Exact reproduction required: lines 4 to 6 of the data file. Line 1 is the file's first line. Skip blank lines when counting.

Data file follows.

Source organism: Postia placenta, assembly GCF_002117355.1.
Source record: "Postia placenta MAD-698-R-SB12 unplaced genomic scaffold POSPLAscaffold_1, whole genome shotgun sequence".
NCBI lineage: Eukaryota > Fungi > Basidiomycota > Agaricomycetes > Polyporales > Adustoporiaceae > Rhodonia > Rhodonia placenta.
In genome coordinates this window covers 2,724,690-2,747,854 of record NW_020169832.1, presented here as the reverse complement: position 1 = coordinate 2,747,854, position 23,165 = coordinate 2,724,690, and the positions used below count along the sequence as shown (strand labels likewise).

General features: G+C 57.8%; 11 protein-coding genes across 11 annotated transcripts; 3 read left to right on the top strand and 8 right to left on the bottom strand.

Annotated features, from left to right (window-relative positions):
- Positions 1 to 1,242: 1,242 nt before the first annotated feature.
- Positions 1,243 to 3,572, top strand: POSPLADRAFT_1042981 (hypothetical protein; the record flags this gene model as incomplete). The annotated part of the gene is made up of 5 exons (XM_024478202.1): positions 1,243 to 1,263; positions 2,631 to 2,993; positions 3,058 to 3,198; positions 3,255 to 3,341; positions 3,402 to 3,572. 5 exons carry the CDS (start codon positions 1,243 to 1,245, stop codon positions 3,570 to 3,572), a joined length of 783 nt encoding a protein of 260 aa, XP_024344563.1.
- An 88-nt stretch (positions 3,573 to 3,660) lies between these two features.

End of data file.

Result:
In genome coordinates this window covers 2,724,690-2,747,854 of record NW_020169832.1, presented here as the reverse complement: position 1 = coordinate 2,747,854, position 23,165 = coordinate 2,724,690, and the positions used below count along the sequence as shown (strand labels likewise).

General features: G+C 57.8%; 11 protein-coding genes across 11 annotated transcripts; 3 read left to right on the top strand and 8 right to left on the bottom strand.

Annotated features, from left to right (window-relative positions):